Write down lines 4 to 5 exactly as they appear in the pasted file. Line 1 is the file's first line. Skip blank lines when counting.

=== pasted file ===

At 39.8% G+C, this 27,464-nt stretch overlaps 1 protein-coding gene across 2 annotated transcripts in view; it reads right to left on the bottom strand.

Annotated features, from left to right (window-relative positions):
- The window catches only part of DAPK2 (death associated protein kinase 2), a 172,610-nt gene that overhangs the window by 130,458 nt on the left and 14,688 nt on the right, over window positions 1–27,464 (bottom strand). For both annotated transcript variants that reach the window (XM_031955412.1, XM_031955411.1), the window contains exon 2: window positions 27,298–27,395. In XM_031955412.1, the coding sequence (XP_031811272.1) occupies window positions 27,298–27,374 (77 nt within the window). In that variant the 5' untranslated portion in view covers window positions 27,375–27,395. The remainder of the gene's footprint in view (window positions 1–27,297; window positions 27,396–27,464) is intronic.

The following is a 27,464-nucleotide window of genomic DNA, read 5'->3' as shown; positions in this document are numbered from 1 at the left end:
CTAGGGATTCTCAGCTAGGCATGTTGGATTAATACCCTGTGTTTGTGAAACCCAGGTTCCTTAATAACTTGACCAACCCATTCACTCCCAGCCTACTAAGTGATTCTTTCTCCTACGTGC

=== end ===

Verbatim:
The following is a 27,464-nucleotide window of genomic DNA, read 5'->3' as shown; positions in this document are numbered from 1 at the left end:
CTAGGGATTCTCAGCTAGGCATGTTGGATTAATACCCTGTGTTTGTGAAACCCAGGTTCCTTAATAACTTGACCAACCCATTCACTCCCAGCCTACTAAGTGATTCTTTCTCCTACGTGC